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Legislative Year: 2018 Change
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Colorado Eyes & Ears »

Colorado’s midterm elections have reached $100,000,000 in total contributions from January to present and expenditures are $110,000,000. These numbers indicate how valuable the election results are and what’s at risk for the losers.

Polis accounts for 20% of midterm money

No individual has exceeded US Rep. Jared Polis’s contributions of $20,515,000 to his own campaign. State Treasurer Walker Stapleton has collected $3,216,975 for his campaign committee, Stapleton for Colorado. Other groups are pitching in side money, also known as dark money, to give Stapleton a shot.

The Republican Governors Association has invested ;$3,475,000 in Stapleton and Better Colorado Now has pitched in $2,251,000. The Colorado Campaign for Jobs and Opportunity, a pro business, anti-union organization sponsored by the DC-based Workforce Fairness Institute, has $1,350,000 to help the State Treasurer.

Not to be outdone, however, Polis gets a boost from Good Jobs Colorado at $3,825,5005. That committee recently collected $920,000 from the Sixteen Thirty Fund in DC that helps entrepreneurs advocate for change.

2500 feet drilling setback opposition collects 30% of midterm money

Each campaign for governor is smaller potatoes than what’s going into Protecting Colorado’s Environment, Economy, and Energy Independence, aka, Protect Colorado. So far, the energy industry has ginned up $30,339,548.05 against the statutory initiative Proposition 112 to defeat the 2500 feet drilling setback.

The Proposition 112 supporters, Colorado Rising, has collected $706,912.84, with about $600,000 going to gathering petition signatures. It currently has $73,051.62. Protect Colorado still has $10,276,501.

The principal contributors to Protect Colorado are Anadarko at $5 million, Noble Energy at $5 million, PDC Energy at $4 million, Extraction Oil and Gas at $2.15 million, the Colorado Petroleum Council at $1.3 millon, SRC Energy at $1.1 million and DCP Midstream at $1 million. Protect Colorado has sent $2.7 million to the Committee for Colorado’s Shared Heritage, which supports mineral property rights.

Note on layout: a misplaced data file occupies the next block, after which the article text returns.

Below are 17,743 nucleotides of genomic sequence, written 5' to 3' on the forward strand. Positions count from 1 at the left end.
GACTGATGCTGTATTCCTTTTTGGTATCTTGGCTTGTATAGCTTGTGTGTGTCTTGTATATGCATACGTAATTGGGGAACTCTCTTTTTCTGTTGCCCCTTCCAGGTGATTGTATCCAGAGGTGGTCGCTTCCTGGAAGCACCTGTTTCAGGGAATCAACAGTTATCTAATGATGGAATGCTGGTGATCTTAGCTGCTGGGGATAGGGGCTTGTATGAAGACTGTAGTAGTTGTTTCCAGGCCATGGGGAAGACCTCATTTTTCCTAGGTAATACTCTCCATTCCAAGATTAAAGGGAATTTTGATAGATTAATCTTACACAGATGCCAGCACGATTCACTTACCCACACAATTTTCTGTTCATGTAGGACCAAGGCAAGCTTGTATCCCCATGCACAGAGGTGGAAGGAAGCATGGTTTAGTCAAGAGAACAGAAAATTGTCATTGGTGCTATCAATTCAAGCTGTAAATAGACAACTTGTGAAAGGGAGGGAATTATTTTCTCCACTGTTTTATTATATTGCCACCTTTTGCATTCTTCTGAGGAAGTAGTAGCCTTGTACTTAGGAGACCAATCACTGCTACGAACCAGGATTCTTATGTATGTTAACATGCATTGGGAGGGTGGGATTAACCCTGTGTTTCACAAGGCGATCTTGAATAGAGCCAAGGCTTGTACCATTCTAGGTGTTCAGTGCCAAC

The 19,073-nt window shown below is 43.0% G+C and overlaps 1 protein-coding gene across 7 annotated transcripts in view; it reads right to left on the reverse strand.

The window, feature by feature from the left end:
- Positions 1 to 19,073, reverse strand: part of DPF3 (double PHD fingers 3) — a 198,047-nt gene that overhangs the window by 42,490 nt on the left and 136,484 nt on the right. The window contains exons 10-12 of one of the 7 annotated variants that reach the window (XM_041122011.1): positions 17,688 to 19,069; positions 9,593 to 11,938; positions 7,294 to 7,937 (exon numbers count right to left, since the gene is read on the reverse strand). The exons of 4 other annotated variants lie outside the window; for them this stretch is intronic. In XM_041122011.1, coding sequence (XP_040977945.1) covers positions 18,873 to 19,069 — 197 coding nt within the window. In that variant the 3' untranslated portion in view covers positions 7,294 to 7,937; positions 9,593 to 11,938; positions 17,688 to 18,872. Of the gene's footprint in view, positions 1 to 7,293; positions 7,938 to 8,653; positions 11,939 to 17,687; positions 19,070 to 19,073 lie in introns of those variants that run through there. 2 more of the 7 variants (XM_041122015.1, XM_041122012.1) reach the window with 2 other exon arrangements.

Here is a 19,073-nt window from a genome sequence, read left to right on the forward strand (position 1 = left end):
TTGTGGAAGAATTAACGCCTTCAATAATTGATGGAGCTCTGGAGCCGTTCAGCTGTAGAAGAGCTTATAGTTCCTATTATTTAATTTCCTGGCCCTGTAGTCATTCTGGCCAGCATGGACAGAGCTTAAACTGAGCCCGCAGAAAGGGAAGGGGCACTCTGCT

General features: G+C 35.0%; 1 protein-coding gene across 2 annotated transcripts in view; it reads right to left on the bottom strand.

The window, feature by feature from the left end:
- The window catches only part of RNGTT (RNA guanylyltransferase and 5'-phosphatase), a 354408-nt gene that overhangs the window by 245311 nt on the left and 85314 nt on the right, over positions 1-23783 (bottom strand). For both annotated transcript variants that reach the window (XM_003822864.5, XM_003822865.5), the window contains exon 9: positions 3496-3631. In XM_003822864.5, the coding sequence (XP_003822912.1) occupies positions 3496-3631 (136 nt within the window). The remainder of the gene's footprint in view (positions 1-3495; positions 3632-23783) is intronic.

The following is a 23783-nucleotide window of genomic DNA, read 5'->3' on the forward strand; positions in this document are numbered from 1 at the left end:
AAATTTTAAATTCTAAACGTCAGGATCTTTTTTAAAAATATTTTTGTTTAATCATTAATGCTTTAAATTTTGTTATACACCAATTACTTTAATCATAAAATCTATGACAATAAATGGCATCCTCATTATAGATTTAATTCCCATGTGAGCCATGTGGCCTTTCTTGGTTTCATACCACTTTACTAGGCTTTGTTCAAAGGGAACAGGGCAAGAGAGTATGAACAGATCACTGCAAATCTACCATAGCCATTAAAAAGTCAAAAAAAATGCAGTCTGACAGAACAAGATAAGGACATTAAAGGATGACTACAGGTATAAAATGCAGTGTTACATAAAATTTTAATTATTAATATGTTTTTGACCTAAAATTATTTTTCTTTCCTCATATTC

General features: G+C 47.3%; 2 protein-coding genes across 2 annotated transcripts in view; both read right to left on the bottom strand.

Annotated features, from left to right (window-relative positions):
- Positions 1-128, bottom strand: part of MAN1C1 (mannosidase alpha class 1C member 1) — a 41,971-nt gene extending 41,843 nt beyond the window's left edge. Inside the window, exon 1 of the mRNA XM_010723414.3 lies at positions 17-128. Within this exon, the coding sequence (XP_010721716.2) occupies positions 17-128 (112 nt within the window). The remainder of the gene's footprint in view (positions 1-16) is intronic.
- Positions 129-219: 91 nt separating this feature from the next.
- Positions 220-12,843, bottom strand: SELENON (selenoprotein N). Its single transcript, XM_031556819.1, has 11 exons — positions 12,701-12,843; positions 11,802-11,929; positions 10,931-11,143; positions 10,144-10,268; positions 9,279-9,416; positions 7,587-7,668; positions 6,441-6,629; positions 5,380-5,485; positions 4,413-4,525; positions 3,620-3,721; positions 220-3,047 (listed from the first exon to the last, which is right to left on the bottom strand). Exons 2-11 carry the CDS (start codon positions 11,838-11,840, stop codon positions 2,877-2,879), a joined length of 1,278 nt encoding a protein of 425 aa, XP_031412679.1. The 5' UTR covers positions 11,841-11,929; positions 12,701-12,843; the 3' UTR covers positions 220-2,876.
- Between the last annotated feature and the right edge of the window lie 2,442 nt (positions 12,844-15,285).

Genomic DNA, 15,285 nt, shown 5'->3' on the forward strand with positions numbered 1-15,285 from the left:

Other Amendments and Propositions

The Conservation Colorado Victory Fund with $2,406,000.00 is taking a pass on the 112 proposition to support governor, state House, and state Senate candidates with strong environmental platforms, mostly Democrats.

Two amendments, Y and Z, are getting their share of dollars. Kent Thiry of DaVita has thrown $600,000 into Fair Maps Colorado along with Pat Stryker, who tossed in another $600,000. This is their effort to reduce gerrymandering in redistricting US Congressional seats and the Colorado legislature. Fair Maps has collected $3,930,822.90 and has $1.5 million on hand.

Coloradans for Coloradans is supporting the transportation tax initiative, Proposition 110, with $5,115,526 mostly from business interests that seek an investment in Colorado’s roads, bridges, bike trails, etc. It has $468,680 still in its coffers. It’s competing against Proposition 109 sponsored by the Independence Institute. The Institute’s Fix our Damn Roads committee collected $305,422 and has $1,744 left, but this initiative will fund transportation needs without raising taxes, which the Institute hopes will be more attractive to voters.

The education funding Amendment 73 is getting hit by Blank Check Blatant Deception, a committee sponsored primarily by the conservative business group Ready Colorado run by two Republican politicos, Luke Ragland and Craig Hulse. They’re taking on the education lobby including Great Ed Colorado and the Colorado Education Association. The Amendment affects primarily high income Coloradans and would backfill inadequate education funding over the last decade.

Tammy Story tops all legislative candidates for money

The state Senate races see the same top five fundraisers, all Democrats: Tammy Story at $389,000, Faith Winter at $356,000, Jessie Danielson at $313,000, Brittany Pettersen at $265,000, and Robert Rodriguez at $195,000. The Democrats have raised roughly twice as much as their Republican opponents who have other groups pitching several million their way.

Democratic House candidates are the lead fundraisers in all but one race: Emily Sirota at $145,000, Kerry Tipper at $149,000, Matt Gray at $141,000, Jeff Bridges at $121,000, and Republican Terri Carver at $102,000.

The Colorado House is expected to retain its Democratic majority. The Colorado Senate is up for grabs. Democrats have to grab one seat to regain the majority.

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